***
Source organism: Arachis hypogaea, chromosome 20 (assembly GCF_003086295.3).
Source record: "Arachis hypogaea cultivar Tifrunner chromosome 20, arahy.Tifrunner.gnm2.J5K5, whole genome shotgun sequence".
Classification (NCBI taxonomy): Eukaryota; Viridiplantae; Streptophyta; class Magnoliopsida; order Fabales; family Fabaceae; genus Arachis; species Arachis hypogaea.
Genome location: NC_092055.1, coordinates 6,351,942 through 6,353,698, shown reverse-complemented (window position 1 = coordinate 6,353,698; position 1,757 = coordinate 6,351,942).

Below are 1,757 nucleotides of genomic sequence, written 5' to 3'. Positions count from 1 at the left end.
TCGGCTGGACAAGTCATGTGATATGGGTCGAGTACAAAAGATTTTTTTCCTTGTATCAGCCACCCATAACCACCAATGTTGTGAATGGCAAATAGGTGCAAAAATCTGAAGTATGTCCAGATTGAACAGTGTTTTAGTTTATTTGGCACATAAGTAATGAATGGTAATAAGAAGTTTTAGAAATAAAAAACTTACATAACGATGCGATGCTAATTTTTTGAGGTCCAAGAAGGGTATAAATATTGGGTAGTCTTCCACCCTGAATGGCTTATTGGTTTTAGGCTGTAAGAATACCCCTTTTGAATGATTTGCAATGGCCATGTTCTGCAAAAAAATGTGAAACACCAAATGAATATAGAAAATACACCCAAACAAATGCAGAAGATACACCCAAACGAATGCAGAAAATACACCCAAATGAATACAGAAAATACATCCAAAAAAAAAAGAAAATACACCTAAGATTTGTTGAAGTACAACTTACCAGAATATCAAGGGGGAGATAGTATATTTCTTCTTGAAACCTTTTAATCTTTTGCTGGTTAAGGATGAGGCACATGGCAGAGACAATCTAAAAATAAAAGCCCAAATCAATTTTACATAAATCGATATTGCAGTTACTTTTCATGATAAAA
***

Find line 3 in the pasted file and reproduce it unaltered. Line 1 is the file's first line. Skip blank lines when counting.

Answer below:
Classification (NCBI taxonomy): Eukaryota; Viridiplantae; Streptophyta; class Magnoliopsida; order Fabales; family Fabaceae; genus Arachis; species Arachis hypogaea.